Many Cornellians grew up using the phrase “My Very Excellent Mother Just Served Us Nine Pizzas” to remember the order of the planets. However, the next generation of students may have to think of a new mnemonic device.
Pluto, formerly the ninth planet, was reclassified as a “dwarf planet” in an Aug. 24 resolution by the International Astronomical Union. This decision has sparked a battle between scientific rigor and historical sentimentality, igniting controversy among astronomers.
Some Cornell astronomers are disappointed by what they see as Pluto’s demotion.
Prof. Steve Squyres ’82, astronomy, wondered “why they couldn’t grandfather [Pluto] in for historical and sentimental reasons. ... I don’t see why sentiment doesn’t have a place in science,” he said.
Prof. Jim Bell, astronomy, was more upset with how the vote was conducted. Only the members of the IAU who were present at their August meeting in Prague were allowed to vote, which meant that some 8,500 of the organization’s approximately 9,000 members had no say in the decision. Bell thinks that the decision will almost certainly be overturned at the IAU’s next meeting in three years.
On the other hand, Prof. Jean-Luc Margot, astronomy, is ecstatic about the decision. He thinks that it is “a triumph of science over emotion. Science is all about recognizing that earlier ideas may have been wrong,” he said.
Furthermore, he stressed that science should not conduct itself based on public opinion. People may be nostalgic for Pluto but that shouldn’t interrupt the progress of ideas. A generation from now, “[people] won’t even notice,” Margot said.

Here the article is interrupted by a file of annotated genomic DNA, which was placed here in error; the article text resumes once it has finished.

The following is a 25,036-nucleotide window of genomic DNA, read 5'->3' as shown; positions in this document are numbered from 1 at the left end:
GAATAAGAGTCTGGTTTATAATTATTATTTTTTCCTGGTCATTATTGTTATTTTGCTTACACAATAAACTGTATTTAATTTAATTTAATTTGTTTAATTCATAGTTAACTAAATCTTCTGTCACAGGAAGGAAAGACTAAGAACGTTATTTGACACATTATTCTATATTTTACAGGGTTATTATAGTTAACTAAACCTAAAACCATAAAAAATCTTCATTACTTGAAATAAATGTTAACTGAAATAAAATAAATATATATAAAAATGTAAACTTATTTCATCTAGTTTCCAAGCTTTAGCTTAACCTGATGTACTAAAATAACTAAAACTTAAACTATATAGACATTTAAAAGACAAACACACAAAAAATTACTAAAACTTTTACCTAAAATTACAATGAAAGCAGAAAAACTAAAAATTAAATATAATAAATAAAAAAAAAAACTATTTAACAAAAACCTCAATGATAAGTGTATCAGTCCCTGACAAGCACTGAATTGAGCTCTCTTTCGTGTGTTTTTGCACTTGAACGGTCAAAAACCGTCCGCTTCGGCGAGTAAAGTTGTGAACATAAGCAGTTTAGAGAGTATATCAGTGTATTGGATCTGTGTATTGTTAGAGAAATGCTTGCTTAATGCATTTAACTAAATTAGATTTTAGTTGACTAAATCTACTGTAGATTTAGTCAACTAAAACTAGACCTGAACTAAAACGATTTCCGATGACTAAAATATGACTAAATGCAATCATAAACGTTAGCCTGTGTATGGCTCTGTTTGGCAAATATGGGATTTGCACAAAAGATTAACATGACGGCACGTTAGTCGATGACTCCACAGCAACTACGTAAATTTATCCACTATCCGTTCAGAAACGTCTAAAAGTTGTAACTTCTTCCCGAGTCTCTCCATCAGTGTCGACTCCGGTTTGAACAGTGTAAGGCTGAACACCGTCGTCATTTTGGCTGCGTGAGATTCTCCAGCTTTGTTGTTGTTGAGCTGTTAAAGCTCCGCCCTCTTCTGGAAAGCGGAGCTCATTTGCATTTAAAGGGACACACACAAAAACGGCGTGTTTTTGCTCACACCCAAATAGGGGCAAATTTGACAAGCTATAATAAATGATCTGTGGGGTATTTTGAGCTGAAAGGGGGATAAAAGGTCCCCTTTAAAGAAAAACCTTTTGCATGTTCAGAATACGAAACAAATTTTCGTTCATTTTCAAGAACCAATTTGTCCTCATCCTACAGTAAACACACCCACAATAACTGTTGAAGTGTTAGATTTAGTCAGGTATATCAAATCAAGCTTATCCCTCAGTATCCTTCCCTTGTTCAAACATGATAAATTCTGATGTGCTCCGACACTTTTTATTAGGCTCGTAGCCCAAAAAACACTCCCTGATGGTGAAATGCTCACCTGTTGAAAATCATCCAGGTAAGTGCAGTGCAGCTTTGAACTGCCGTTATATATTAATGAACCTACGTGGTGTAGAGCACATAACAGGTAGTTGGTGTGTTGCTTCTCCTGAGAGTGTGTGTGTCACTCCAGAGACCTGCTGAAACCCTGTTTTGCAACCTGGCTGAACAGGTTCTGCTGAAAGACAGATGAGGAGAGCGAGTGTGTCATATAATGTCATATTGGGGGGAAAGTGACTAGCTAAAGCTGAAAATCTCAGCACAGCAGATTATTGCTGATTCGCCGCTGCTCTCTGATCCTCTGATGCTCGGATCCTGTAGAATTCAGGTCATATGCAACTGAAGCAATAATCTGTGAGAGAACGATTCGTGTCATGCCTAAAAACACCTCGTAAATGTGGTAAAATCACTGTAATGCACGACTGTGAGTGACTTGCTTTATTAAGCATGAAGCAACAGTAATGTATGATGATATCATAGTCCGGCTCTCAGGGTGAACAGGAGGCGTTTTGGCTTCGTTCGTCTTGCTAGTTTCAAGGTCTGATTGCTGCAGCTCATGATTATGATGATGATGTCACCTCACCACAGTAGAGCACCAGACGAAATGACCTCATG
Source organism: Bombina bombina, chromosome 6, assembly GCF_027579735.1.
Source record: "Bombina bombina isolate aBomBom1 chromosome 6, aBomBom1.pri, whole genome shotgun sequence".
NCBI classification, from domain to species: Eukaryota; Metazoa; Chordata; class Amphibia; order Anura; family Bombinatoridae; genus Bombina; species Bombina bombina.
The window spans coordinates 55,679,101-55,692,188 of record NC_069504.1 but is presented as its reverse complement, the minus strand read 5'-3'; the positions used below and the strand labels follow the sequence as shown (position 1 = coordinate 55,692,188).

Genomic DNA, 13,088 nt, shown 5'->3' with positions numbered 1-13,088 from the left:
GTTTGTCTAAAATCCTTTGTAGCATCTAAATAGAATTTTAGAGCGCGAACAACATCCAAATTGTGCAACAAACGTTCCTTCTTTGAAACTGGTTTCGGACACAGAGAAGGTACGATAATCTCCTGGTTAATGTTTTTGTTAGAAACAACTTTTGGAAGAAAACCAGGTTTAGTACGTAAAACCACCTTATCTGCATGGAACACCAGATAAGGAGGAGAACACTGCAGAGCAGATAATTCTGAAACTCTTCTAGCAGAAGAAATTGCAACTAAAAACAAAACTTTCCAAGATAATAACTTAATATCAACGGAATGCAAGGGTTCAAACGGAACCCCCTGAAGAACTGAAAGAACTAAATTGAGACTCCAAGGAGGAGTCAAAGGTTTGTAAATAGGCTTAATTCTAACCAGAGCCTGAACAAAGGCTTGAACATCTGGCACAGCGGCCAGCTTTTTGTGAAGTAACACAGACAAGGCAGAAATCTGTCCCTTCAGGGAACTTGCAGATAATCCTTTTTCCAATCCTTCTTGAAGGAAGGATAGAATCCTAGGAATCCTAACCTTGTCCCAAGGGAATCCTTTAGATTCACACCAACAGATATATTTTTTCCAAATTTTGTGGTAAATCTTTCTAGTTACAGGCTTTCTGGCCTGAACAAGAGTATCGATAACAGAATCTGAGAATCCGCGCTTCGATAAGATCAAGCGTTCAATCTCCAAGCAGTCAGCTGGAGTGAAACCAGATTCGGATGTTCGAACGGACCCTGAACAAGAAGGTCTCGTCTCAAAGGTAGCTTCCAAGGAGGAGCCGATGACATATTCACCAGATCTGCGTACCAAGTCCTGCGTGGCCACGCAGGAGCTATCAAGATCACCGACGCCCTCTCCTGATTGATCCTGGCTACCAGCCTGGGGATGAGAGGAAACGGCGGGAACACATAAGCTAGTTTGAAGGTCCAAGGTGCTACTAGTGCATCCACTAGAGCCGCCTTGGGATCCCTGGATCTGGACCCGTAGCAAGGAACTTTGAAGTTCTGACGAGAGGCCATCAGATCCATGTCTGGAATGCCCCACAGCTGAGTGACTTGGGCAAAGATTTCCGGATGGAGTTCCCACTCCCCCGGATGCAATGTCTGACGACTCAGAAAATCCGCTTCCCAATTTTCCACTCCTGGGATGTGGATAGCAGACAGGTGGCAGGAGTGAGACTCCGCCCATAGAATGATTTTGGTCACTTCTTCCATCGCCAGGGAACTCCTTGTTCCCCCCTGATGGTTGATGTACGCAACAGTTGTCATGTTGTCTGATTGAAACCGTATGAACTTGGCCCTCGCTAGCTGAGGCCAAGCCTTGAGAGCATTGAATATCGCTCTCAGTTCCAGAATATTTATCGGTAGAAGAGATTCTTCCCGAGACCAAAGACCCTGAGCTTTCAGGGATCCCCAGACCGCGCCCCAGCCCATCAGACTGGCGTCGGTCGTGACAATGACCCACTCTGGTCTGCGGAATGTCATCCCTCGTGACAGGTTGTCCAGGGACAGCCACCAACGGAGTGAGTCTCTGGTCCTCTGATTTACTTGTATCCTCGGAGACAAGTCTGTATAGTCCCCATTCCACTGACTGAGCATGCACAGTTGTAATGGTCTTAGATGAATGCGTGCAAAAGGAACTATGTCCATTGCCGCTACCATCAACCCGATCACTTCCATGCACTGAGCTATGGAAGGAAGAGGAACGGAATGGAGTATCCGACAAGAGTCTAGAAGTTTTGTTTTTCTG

As for the argument that the IAU disenfranchised a large percentage of its members, he said that the procedure followed in August is nothing new. The IAU always resolves issues like these with a vote including whoever is at the meeting, and it was very clear when the vote would be and what would be discussed.
“Most [of the astronomical community] sided with the more reasonable definition,” Margot concluded. “Pluto is finally where it belongs.”
All three astronomers agree, though, that the decision will have no effect on how scientists conduct planetary astronomy.
Doubts regarding Pluto’s status were brought to the foreground in July 2005, when Prof. Mike Brown, planetary astronomy, California Technical Institute, announced his discovery of what he called a “tenth planet” in our solar system, nicknamed Xena. Xena is about 25 percent larger than Pluto and three times farther away, and both are found in the Kuiper Belt, a small-object-filled area of the solar system past Neptune. With the discovery of a Kuiper Belt object bigger than Pluto came the inevitable question: is Pluto really a planet? Is Xena? Is Ceres, the biggest asteroid in the asteroid belt between Mars and Jupiter? What exactly is a planet, anyway?
The IAU’s decision was the first-ever official definition of the term “planet,” first coined by the Greeks from the word for “wanderer.” The new, more stringent criteria for planethood include the stipulation that the planet “has cleared the neighborhood around its orbit.” This essentially means that to be a planet, an object must have enough gravitational oomph to either incorporate all other nearby objects into itself, whether as part of the planetary mass or as satellites, or to repel them away. When Pluto was first discovered by Clyde Tombaugh in 1930, astronomers didn’t know how many neighbors it had. It’s now obvious that Pluto has a lot of company: over 800 Kuiper Belt objects have been discovered thus far, and almost all of them were found after 1992.
From now on, objects like Pluto, Xena, and Ceres will be known as “dwarf planets,” a new category introduced by the IAU whose criteria differ from that of a full-fledged planet only in how thoroughly the object has cleared its surrounding area of other objects and space debris.